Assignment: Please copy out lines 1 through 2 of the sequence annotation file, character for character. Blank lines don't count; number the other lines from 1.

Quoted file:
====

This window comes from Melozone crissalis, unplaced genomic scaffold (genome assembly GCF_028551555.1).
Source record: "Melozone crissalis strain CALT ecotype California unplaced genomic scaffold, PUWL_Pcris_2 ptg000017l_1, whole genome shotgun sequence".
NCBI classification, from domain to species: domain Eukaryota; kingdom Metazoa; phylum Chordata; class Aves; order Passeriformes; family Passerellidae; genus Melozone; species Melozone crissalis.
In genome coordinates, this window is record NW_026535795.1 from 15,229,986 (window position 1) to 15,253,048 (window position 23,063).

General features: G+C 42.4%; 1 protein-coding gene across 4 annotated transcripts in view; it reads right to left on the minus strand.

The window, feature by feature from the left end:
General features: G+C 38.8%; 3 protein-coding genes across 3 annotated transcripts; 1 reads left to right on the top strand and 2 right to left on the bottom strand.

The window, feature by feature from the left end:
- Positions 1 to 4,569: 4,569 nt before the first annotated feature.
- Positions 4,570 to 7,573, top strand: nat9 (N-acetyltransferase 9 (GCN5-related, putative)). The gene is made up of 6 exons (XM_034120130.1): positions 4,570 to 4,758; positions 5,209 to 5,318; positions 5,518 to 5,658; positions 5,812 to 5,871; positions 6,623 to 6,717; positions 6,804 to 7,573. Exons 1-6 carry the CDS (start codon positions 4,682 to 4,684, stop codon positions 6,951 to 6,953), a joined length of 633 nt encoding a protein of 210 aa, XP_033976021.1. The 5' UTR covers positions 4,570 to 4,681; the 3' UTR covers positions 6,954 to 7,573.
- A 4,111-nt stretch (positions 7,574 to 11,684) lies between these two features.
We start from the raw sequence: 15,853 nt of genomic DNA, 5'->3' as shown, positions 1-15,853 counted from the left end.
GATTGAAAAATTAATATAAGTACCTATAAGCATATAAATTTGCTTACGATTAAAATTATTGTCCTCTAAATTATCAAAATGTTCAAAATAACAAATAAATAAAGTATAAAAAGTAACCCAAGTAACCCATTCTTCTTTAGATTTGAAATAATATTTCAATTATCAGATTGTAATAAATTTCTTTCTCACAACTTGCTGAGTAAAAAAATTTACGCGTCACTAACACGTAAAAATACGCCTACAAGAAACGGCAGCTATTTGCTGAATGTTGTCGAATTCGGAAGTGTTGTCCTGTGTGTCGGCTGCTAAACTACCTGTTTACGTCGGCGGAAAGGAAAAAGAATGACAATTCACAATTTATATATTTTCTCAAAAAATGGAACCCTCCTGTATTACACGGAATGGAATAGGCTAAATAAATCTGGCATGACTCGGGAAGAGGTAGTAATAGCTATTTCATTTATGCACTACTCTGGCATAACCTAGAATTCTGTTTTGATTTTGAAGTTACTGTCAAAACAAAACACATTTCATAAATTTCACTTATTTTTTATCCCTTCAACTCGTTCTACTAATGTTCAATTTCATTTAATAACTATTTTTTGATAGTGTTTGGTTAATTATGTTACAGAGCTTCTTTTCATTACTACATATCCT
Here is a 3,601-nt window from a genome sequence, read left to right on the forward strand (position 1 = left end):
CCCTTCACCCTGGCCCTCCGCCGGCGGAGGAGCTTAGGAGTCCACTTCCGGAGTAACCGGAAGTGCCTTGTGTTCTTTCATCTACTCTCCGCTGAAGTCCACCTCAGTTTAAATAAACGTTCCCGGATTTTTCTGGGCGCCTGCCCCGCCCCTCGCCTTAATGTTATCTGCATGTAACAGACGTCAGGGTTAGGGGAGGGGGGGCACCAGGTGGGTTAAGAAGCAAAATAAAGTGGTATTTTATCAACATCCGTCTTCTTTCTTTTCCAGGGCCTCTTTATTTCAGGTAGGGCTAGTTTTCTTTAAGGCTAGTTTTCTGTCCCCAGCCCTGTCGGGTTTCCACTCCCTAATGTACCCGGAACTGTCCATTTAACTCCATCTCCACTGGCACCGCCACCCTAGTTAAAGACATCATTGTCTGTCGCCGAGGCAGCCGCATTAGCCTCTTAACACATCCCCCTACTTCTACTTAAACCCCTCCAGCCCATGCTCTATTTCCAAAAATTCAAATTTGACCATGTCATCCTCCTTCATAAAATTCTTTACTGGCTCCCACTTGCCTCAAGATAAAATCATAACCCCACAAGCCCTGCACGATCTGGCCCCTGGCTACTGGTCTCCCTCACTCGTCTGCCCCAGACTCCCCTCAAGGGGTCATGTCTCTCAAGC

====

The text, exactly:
This window comes from Melozone crissalis, unplaced genomic scaffold (genome assembly GCF_028551555.1).
Source record: "Melozone crissalis strain CALT ecotype California unplaced genomic scaffold, PUWL_Pcris_2 ptg000017l_1, whole genome shotgun sequence".